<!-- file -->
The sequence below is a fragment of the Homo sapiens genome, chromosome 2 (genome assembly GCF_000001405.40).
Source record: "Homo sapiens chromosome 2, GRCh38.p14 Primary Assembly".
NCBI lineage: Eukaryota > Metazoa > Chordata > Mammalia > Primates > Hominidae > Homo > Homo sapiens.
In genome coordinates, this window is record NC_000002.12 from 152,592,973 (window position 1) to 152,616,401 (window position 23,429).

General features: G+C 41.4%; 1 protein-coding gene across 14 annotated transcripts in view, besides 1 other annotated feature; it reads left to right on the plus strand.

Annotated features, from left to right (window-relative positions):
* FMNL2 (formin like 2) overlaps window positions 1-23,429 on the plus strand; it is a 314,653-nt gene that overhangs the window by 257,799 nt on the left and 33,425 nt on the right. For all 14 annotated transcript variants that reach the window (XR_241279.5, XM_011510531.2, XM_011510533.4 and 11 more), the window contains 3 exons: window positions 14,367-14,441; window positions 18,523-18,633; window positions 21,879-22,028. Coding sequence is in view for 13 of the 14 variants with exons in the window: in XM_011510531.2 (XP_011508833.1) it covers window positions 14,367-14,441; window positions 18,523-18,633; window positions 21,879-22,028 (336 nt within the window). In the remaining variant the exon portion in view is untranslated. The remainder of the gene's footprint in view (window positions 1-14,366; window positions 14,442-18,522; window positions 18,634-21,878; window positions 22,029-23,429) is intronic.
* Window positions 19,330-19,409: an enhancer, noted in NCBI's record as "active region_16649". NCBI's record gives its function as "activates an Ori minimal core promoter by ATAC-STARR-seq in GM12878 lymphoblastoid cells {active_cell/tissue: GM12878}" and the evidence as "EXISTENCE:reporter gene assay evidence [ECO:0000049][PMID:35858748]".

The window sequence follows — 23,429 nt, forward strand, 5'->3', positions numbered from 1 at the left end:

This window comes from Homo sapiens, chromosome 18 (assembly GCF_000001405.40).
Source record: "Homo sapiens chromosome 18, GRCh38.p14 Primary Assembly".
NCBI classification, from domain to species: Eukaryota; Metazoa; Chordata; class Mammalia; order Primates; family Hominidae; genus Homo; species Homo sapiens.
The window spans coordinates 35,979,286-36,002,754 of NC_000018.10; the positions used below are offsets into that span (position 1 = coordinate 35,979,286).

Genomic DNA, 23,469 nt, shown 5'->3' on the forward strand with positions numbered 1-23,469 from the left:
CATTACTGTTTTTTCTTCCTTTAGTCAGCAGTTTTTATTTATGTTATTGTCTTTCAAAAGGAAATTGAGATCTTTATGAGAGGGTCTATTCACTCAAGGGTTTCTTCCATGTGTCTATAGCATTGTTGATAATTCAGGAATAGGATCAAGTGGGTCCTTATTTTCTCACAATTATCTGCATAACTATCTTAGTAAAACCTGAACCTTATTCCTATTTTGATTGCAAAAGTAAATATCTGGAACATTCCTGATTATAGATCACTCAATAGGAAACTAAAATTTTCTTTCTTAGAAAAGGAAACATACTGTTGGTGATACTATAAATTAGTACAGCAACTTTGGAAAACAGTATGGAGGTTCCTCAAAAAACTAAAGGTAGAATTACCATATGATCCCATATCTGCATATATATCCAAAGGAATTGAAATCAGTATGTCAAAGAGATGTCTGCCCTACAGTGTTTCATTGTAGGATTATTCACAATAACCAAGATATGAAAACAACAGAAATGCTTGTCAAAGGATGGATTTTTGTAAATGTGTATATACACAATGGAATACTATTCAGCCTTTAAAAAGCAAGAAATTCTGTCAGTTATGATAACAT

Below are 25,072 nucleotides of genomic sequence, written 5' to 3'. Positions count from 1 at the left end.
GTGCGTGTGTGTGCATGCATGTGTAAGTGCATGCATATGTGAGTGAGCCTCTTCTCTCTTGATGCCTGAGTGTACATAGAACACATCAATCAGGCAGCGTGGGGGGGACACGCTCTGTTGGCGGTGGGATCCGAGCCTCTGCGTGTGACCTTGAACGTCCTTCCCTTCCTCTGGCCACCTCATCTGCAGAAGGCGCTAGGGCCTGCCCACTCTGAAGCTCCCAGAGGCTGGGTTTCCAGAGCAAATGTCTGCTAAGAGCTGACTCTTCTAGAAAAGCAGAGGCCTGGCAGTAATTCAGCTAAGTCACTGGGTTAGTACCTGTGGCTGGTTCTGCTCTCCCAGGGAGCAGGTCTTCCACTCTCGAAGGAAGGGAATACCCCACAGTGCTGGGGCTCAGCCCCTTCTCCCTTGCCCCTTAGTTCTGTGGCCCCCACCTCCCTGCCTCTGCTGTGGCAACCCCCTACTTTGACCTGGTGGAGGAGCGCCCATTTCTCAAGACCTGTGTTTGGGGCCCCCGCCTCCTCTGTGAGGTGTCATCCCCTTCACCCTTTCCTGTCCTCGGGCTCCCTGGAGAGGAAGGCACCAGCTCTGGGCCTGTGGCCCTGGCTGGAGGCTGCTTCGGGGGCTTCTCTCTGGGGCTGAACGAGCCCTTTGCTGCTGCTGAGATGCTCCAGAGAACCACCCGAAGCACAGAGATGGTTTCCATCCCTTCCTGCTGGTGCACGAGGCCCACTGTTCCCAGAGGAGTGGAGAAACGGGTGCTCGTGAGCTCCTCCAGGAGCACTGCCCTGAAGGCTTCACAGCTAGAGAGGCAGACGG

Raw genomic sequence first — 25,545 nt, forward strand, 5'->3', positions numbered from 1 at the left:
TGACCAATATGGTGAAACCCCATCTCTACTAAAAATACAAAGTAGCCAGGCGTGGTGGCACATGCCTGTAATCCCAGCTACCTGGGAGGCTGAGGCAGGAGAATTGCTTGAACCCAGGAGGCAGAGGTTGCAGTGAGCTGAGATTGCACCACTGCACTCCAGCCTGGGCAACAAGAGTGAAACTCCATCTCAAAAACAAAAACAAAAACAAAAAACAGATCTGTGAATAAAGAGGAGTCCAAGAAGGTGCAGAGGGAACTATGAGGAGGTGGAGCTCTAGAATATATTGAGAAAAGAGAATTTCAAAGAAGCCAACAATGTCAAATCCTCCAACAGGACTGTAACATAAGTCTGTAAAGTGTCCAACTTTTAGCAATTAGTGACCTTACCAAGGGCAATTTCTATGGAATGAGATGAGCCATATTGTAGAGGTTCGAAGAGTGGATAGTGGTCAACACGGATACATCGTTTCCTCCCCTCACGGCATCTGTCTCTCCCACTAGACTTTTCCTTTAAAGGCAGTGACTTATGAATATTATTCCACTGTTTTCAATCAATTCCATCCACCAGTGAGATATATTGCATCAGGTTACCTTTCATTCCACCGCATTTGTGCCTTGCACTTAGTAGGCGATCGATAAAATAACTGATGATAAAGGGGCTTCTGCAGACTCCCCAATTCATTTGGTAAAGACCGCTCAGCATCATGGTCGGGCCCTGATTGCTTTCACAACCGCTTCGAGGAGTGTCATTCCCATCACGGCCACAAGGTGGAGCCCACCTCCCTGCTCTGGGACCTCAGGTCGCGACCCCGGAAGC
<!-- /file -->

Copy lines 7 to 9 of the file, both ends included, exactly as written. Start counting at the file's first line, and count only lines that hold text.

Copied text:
* FMNL2 (formin like 2) overlaps window positions 1-23,429 on the plus strand; it is a 314,653-nt gene that overhangs the window by 257,799 nt on the left and 33,425 nt on the right. For all 14 annotated transcript variants that reach the window (XR_241279.5, XM_011510531.2, XM_011510533.4 and 11 more), the window contains 3 exons: window positions 14,367-14,441; window positions 18,523-18,633; window positions 21,879-22,028. Coding sequence is in view for 13 of the 14 variants with exons in the window: in XM_011510531.2 (XP_011508833.1) it covers window positions 14,367-14,441; window positions 18,523-18,633; window positions 21,879-22,028 (336 nt within the window). In the remaining variant the exon portion in view is untranslated. The remainder of the gene's footprint in view (window positions 1-14,366; window positions 14,442-18,522; window positions 18,634-21,878; window positions 22,029-23,429) is intronic.
* Window positions 19,330-19,409: an enhancer, noted in NCBI's record as "active region_16649". NCBI's record gives its function as "activates an Ori minimal core promoter by ATAC-STARR-seq in GM12878 lymphoblastoid cells {active_cell/tissue: GM12878}" and the evidence as "EXISTENCE:reporter gene assay evidence [ECO:0000049][PMID:35858748]".

The window sequence follows — 23,429 nt, forward strand, 5'->3', positions numbered from 1 at the left end: